Leave Each Other in Poetry"
A report of an Aesthetic Realism
by Lynette Abel
The lecture I report on was given
originally by Eli Siegel in two parts, on February 14th and 21st, 1968.
Titled, "People Leave Each Other in Poetry," it was a stirring example
of the Aesthetic Realism idea that poetry shows what it means to like the
world on an honest basis, and that even the most painful, unlikable things
can be given honest form in poems. "A sign that the world is cared
for when one is suffering," Mr. Siegel once said, "is that the exact expression
of it can still be musical."
And as he began this
talk he said, "The two most popular subjects in poetry are death and love.
While persons wonder about death, they also wonder why love changes.
And there are many poems having to do with the difficulty of love, the
leaving of one person by another, the feeling love was changed from what
one hoped for."
Using The English
Poets, an anthology edited by Thomas Humphrey Ward, Mr. Siegel read
the anonymous Scottish ballad, "Waly, Waly," which appeared around 1727,
and which he said is great. It is a girl's lament: she is going to
have a child, and her lover has left her. "This man was like a tree
that I trusted," she says, "but when I leaned against it, it broke." The
O waly waly up the bank,
O waly waly down
And waly, waly, yon burn-side,
Where I and my love
were wont to gae!
I lean'd my back unto an aik,
I thocht it was
a trustie tree;
But first it bow'd and syne it brak',--
Sae my true love
did lichtlie me.
Love is only pleasant,
"bonnie" when it's new, the girl says: why should I comb my hair or care
how I look now? My love has forsaken me and says he'll never love me more!
Mr. Siegel then
spoke about why this poem is great as art. "The melody of the words
is poignant and bitter," he said. In the first line, "O waly, waly,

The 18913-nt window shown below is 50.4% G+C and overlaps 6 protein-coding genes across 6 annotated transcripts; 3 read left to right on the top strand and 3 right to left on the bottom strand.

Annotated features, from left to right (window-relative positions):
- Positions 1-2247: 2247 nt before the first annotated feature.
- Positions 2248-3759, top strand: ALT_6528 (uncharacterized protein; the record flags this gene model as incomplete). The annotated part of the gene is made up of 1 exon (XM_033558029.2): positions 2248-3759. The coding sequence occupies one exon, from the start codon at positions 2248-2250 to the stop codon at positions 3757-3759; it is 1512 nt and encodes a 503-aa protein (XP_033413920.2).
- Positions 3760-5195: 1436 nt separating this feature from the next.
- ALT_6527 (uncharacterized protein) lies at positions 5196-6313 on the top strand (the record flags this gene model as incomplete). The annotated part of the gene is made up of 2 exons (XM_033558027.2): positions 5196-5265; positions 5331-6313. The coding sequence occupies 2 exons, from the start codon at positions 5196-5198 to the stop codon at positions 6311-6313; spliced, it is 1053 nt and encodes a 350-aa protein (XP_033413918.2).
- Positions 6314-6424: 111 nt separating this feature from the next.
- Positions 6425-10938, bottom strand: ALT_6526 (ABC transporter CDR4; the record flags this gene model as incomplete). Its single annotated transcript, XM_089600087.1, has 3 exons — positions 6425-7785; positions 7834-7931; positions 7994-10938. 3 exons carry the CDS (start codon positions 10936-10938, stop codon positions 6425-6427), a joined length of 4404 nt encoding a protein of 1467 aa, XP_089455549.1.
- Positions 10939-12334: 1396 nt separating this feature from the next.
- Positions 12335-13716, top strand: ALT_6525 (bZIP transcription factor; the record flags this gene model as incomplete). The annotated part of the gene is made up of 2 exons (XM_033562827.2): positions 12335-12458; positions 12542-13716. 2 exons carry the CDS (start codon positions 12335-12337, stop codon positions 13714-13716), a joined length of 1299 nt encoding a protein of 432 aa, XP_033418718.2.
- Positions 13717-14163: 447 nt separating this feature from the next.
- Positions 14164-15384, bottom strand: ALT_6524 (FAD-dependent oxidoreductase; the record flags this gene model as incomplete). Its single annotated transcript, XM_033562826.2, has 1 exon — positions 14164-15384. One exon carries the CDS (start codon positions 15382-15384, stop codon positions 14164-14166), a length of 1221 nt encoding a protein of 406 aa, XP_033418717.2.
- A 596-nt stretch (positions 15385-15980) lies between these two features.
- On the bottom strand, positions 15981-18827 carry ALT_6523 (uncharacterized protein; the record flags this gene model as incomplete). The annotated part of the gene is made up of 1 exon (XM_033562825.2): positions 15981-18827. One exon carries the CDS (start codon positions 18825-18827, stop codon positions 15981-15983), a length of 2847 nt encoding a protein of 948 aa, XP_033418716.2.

up the bank," there is, he explained, "a wandering that is thoughtless
or careless because a girl is in grief." The line is poetic because
"the sound...goes along with what is said or the meaning." And he
continued: "The music here helps the knowledge of the world." In
the last stanza, the girl says if she had known that love could be so bad,
she wouldn't have gone for it. She longs for the child to be born so she
can die with more ease:
O waly waly, but love be bonnie
A little time while
it is new;
But when it's auld it waxeth cauld,
And fadeth awa'
like the morning dew.
O wherefore should I busk my heid,
Or wherefore should
I kame my hair?
For my true love has me forsook,
And says he'll never
lo'e me mair.
"This is an example,"
said Mr. Siegel, "of intensity and passion equalled by metrical, artistic
control." This girl has her grief, but whoever wrote this ballad gave it
But had I wist before I kiss'd
That love had been
so ill to win,
I'd lock'd my heart in a case o' goud,
And pinn'd it wi'
a siller pin.
Oh, oh! if my young babe were born,
And set upon the
And I mysel' were dead and gane,
And the green grass
growing over me!
The next poem Mr.
Siegel read tells of a man being left by a woman. "La Belle Dame
Sans Merci" by the 19th century English poet John Keats belongs, Mr. Siegel
said, "with the undoubted heights" of poetry. It is, he continued
"the greatest single poem" on the subject of people leaving each other,
and is "about a man's suffering. It begins:
As the poem continues, the Knight answers:
'O What can ail thee Knight at arms
Alone and palely
The sedge has withered from the Lake
And no birds sing!'
There is passionate
feeling here--this lady seems to be giving herself utterly, but there is
also a strange foreboding, a sense of some deception going on. The
lady lulls the knight to sleep and he dreams of "pale kings, and princes,"
and "Warriors, death pale," who warn him that he has been enthralled by
the beautiful lady without mercy: "La belle Dame sans mercy / Hath thee
'I met a Lady in the Meads
a faery's child
Her hair was long, her foot was light
And her eyes were
'I made a garland for her head,
And bracelets too,
and fragrant zone;
She look'd at me as she did love,
And made sweet moan.'
Mr. Siegel discussed
each of Keats' 12 stanzas, describing why this poem is beautiful--how
it puts together opposites. He explained:
Two kinds of sound correspond to
the two ways reality shows itself. [There is] the lingering, enveloping,
permeating sound, and then the sound that is sudden, the staccato, crackling
sound....These two things are of life itself, like the flow of blood and
the heart beat.
2 of "People Leave Each Other in Poetry" on next page